With results of this groundbreaking study, we now can safely avoid chemotherapy in about 70% of patients who are diagnosed with the most common form of breast cancer,” said Kathy Albain, Huizenga Family Endowed Chair in Oncology Research at Loyola University and one of the study’s authors. “For countless women and their doctors, the days of uncertainty are over.”

This is excellent news. Chemotherapy should only be wielded where it will do good. So this makes me glad. They were still mid-trial when I did my chemotherapy in 2013. I’m actually part of a trial (can’t remember for sure if its this one or another slightly differently titled one) and I wished, wished, wished with all my heart that the results of this trial were already written up.

Because there’s nothing like trying to decide if you should have chemotherapy or not when you’re in full crisis hysterical mode thinking you’re going to die. And for people like me (micrometastasis in one lymph node, Oncotype score a middling 16) it seemed like an utter crap shoot.

On one hand: subject yourself to chemotherapy on the slight, off chance you might kills some cells that had migrated

On the other hand: subject yourself to chemotherapy, shorten your life, possibly get blood clots and heart disease, and it may not matter one little bit because there are NO little migrating cancer cells at all.

So that made me mad that I had to make that choice with like no scientific data or help. Now, a lot of women will not have to throw the dice.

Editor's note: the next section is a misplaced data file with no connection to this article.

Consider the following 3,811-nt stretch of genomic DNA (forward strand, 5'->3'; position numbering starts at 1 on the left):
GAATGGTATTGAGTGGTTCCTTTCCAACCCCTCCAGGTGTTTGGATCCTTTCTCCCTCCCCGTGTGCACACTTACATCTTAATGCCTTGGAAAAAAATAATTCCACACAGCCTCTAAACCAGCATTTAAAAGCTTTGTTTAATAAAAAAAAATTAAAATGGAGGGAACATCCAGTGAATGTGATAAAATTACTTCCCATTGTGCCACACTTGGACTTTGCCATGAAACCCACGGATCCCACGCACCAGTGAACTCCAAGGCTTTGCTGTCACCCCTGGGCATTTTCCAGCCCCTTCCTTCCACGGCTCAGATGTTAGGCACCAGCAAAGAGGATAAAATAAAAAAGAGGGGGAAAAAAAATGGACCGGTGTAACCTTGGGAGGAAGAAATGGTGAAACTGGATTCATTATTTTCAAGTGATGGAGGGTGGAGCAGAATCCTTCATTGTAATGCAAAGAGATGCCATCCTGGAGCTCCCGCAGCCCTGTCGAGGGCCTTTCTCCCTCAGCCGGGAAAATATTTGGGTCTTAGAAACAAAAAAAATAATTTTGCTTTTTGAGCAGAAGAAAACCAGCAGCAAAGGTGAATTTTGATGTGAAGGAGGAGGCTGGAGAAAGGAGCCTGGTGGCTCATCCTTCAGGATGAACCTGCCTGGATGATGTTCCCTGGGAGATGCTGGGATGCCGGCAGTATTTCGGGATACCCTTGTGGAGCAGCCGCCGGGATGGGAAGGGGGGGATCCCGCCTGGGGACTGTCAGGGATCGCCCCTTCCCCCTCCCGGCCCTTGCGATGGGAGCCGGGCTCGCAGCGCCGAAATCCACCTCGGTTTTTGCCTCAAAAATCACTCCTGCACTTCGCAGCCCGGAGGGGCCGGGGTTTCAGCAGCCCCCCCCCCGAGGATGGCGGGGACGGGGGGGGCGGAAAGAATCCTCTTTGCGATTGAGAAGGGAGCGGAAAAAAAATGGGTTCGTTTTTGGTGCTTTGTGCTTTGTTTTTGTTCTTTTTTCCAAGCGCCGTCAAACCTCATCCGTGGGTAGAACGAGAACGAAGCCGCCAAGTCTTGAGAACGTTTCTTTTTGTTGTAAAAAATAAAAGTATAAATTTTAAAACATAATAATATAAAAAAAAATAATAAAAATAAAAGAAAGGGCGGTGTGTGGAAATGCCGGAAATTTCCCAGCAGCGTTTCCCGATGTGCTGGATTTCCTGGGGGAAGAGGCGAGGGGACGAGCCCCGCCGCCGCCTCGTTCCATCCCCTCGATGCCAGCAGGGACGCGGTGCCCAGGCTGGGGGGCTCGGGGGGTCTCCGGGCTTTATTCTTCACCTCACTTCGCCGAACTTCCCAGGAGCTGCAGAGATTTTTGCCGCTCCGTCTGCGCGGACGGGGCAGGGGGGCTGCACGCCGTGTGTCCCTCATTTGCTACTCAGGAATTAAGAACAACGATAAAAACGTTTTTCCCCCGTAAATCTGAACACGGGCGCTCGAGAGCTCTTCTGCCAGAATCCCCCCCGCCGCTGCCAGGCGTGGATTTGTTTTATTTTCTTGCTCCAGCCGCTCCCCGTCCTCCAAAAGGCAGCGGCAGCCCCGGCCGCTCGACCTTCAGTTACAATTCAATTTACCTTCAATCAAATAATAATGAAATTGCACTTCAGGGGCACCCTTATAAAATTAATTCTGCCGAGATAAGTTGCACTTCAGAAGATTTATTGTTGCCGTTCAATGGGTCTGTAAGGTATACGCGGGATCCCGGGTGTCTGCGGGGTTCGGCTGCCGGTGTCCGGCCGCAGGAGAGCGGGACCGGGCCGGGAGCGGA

“Overall, results from the TAILORx study strongly suggest that three groups of women diagnosed with hormone-receptor-positive, HER2-negative, node-negative breast cancer can safely skip chemotherapy:

  • women with a Recurrence Score between 0 and 10
  • women older than 50 with a Recurrence Score between 11 and 25
  • women 50 and younger with a Recurrence Score between 11 and 15″

If you’re keeping score at home, you might have noticed that this trial’s results wouldn’t have helped me make a decision, actually.

I was 41. I had a score of 16. I’m just on the edge of the last criteria.

If I had to do the whole thing again (and I pray I never will) I think I might have NOT opted for the chemotherapy. And that makes me a little sad.

But yay for progress. At least I didn’t have to decide on a Halstead Radical Mastectomy. Small blessings.

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